Adafruit_SSD1306 display(128, 32, &Wire, OLED_RESET);</p><p>// this constant won't change:
const int buttonPinA = 0;     // the pins that the pushbuttons are attached to
const int buttonPinB = 16;    // this one already has a pullup resistor, the other two need one
const int buttonPinC = 2;</p><p>// Variables will change:
int buttonAPushCounter = 0;   // counter for the number of button presses
int buttonAState = 0;         // current state of the button
int lastButtonAState = 0;     // previous state of the button</p><p>// Variables will change:
int buttonBPushCounter = 0;   // counter for the number of button presses
int buttonBState = 0;         // current state of the button
int lastButtonBState = 0;     // previous state of the button</p><p>// Variables will change:
int buttonCPushCounter = 0;   // counter for the number of button presses
int buttonCState = 0;         // current state of the button
int lastButtonCState = 0;     // previous state of the button</p><p>String displayForecast = "unknown";</p><p>int timerVal = 0;
unsigned long lastStartTime = 0;
bool timerEnabled = 0;</p><p>AdafruitIO_Feed *precipitation = io.feed("precipitation"); // set up the 'precipitation' feed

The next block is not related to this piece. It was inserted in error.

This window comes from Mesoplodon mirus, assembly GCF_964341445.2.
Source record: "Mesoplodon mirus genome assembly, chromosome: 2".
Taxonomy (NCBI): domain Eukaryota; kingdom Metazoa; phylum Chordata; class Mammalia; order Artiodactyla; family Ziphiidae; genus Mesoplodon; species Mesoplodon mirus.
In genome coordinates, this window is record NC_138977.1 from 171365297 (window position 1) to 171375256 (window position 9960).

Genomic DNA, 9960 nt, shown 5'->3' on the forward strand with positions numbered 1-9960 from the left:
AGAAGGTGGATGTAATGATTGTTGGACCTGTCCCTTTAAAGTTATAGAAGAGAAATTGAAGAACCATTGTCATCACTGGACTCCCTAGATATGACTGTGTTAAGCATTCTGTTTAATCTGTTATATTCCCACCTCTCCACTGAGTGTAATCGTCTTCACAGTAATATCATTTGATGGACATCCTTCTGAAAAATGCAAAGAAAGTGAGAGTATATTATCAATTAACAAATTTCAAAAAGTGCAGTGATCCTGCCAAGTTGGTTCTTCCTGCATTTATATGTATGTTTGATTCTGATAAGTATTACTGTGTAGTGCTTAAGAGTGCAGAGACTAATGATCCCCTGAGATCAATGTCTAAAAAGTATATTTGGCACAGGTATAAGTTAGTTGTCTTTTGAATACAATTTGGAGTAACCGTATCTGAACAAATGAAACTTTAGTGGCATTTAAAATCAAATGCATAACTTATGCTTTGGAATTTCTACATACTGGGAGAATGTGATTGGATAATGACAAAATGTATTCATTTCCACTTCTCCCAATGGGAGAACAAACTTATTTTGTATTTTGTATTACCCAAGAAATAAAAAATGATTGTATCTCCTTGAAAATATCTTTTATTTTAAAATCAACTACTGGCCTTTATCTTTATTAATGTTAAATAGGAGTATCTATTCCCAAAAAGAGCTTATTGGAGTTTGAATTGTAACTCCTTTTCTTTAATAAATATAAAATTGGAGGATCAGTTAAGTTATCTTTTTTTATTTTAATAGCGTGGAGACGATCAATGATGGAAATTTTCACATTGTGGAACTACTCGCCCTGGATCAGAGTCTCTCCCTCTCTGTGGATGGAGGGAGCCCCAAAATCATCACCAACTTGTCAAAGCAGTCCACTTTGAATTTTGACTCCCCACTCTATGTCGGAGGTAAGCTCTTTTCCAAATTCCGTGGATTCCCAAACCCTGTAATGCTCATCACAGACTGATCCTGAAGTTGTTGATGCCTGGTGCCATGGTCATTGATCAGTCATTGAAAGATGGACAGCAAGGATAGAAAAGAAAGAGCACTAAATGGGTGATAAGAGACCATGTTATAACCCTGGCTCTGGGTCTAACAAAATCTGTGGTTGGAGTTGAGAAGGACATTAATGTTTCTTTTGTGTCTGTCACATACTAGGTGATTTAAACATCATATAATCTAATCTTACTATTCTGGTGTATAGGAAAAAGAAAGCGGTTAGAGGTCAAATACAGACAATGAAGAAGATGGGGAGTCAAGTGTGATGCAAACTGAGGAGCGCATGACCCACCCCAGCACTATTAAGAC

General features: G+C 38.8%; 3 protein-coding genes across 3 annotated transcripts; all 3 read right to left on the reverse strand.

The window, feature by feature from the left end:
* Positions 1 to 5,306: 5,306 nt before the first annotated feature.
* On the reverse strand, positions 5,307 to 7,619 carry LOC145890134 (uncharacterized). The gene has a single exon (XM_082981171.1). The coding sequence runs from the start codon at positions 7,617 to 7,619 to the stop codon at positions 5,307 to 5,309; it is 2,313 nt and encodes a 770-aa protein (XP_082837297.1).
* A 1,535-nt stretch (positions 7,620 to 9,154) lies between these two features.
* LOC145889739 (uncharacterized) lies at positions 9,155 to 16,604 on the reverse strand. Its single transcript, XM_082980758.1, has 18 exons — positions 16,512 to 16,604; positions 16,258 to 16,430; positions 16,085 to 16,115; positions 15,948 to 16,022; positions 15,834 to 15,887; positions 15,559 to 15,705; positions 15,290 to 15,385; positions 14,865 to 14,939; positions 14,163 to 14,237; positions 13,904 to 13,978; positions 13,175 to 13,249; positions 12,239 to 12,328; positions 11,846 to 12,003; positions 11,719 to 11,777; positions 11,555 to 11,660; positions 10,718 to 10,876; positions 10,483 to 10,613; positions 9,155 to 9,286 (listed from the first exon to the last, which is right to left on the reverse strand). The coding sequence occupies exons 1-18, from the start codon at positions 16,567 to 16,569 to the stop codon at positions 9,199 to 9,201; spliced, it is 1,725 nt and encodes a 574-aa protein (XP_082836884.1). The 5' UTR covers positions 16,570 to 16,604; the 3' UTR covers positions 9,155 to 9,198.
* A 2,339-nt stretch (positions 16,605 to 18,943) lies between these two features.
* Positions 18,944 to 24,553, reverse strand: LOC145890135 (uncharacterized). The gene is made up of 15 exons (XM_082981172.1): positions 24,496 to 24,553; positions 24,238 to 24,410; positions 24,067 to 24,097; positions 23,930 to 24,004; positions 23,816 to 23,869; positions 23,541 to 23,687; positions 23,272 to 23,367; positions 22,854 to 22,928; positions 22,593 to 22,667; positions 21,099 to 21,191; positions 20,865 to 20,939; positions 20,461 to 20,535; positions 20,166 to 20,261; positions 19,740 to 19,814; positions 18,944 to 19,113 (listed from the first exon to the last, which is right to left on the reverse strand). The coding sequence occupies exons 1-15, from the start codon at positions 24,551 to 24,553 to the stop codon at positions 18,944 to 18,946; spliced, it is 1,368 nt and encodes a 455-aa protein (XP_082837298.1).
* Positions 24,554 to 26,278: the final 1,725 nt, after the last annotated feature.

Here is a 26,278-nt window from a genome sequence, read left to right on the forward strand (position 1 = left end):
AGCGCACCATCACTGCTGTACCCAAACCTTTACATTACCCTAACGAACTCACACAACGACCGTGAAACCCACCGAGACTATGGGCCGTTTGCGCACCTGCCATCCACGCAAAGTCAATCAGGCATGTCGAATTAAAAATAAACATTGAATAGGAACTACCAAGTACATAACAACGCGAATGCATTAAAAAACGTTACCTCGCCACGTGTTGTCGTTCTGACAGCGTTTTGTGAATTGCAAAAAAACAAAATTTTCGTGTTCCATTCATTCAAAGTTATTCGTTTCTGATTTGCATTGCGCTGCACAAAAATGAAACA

//AdafruitIO_Feed *taskmanager = io.feed("taskmanager"); // set up the 'taskmanager' feed</p><p>void setup() {
  pinMode(buttonPinA, INPUT);
  pinMode(buttonPinB, INPUT_PULLUP);
  pinMode(buttonPinC, INPUT);</p><p>  // SSD1306_SWITCHCAPVCC = generate display voltage from 3.3V internally
  display.begin(SSD1306_SWITCHCAPVCC, 0x3C); // Address 0x3C for 128x32</p><p>  // Show initial display buffer contents on the screen --
  // the library initializes this with an Adafruit splash screen.
  display.display();
  delay(2000); // Pause for 2 seconds</p><p>  // Clear the buffer.
  display.clearDisplay();</p><p>  // start the serial connection
  Serial.begin(115200);</p><p>  // connect to io.adafruit.com
  Serial.print("Connecting to Adafruit IO");
  io.connect();
  
  // set up a message handler for the 'precipitation' feed.
  // the handleMessage function (defined below)